What really helped the success of HHM was the experience of the Dutch Energy Association, which was an organization launched in 2016 and was dedicated to connecting Mexico and The Netherlands in the energy sector. With the arrival of HHM it made sense to incorporate the Dutch Energy Association into HHM and built on the experiences and lessons learned.

The future is up to Dutch businesses and to HHM itself. I wish you the best in your future endeavors and hope that you manage to deliver great services to Dutch businesses, which is what it is all about.

A: What advice would you give Dutch entrepreneurs interested in doing business in Mexico?

Invest in the relationship would be my first advice. The Dutch can be direct and sometimes people experience we are cold and even a bit aggressive. It is advisable to become a trusted partner. The only way to accomplish this is to earn trust by investing time: be genuinely interested in people, ask how they are and how their families are and take them out for lunch. HHM can also play a role in the concept of trusted partners. For example, Dutch companies can be represented through HHM whilst these companies are not in Mexico.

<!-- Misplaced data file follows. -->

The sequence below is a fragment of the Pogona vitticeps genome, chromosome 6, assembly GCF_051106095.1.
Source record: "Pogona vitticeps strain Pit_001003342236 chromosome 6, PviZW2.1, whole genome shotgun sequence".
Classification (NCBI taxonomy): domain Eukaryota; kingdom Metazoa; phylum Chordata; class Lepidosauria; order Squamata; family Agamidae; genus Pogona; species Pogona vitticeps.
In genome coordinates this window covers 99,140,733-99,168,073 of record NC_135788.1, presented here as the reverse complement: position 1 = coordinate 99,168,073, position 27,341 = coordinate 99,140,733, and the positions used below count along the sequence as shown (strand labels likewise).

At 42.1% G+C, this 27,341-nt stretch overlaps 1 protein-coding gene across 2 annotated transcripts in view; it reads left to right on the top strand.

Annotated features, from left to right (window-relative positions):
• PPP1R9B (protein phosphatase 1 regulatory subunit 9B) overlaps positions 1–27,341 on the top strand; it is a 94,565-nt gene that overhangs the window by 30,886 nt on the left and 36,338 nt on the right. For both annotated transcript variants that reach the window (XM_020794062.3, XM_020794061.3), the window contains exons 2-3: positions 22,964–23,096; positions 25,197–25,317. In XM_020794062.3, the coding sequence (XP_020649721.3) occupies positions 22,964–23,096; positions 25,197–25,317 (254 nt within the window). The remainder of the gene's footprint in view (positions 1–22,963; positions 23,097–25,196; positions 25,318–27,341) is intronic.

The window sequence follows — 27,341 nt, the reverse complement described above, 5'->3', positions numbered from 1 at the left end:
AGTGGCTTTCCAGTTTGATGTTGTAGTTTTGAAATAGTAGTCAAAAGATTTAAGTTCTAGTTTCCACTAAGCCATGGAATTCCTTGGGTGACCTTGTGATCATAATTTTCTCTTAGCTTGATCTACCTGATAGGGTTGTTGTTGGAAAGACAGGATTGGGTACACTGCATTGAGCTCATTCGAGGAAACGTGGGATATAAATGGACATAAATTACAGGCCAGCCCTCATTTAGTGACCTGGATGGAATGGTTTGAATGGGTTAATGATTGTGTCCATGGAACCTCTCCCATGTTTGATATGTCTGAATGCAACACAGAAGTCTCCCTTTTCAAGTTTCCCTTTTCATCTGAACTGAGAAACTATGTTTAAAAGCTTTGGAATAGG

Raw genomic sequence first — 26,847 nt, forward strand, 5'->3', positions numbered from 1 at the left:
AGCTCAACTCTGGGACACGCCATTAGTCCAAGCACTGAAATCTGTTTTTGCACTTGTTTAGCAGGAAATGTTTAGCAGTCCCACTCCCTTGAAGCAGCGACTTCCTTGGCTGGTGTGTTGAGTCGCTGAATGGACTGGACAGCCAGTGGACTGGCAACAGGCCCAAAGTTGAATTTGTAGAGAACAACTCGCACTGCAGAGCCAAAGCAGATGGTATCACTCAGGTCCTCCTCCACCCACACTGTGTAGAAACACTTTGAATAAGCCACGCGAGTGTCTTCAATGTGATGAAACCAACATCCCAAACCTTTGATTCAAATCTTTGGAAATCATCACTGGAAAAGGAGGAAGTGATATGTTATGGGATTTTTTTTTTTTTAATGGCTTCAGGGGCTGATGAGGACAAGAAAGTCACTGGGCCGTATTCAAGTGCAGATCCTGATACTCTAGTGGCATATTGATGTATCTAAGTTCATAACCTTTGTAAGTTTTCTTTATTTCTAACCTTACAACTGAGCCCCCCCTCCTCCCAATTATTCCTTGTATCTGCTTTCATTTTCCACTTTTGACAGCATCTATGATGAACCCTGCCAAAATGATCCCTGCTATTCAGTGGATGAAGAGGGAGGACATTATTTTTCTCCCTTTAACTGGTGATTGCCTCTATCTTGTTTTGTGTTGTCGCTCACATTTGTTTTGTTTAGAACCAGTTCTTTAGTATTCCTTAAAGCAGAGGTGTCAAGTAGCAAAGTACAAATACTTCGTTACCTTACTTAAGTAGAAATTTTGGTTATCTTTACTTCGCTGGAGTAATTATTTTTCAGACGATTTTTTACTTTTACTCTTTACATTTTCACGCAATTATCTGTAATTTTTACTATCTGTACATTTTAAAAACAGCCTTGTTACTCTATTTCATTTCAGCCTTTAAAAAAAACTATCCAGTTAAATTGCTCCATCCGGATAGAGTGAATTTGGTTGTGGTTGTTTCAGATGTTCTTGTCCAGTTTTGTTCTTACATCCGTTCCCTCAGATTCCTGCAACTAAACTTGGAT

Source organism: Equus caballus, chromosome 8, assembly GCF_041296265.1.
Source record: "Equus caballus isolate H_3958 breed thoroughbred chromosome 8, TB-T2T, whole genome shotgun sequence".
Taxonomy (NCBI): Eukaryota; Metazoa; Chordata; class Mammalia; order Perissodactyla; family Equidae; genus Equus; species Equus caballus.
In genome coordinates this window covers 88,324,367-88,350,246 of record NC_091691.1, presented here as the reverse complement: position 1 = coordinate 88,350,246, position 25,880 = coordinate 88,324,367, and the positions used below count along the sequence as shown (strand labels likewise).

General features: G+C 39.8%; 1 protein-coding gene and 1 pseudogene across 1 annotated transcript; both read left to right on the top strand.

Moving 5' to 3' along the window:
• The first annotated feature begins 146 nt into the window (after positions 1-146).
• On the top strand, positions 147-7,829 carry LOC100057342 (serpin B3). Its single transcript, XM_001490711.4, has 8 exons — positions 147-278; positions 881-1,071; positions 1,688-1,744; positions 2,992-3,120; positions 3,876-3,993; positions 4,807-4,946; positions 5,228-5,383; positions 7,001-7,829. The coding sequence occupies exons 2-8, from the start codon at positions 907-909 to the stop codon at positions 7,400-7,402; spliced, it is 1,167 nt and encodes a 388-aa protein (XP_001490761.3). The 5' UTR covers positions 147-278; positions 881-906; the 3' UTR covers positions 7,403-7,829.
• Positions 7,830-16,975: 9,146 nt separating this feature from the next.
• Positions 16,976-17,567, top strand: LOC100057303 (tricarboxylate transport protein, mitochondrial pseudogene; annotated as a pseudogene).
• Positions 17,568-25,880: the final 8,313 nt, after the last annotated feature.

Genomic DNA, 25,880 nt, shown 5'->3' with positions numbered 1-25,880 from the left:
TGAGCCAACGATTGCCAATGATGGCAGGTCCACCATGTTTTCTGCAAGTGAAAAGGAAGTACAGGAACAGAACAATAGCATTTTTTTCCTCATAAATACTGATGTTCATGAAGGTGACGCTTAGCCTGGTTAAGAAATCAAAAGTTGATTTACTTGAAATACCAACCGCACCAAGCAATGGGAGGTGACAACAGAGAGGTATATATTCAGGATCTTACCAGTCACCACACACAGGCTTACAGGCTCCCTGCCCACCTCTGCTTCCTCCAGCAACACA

Furthermore, the importance of the ‘4Ps’ – patience, place, perseverance and people – cannot be overstated in Mexico. Patience is needed because decision making in Mexico in some cases tends to take longer than in The Netherlands. Place is important because it is needed to ‘show your face’ and be present in Mexico. When something does not go according to plan, remain persistent and try different ways to reach your goal. Finally, people are of course key in reaching success.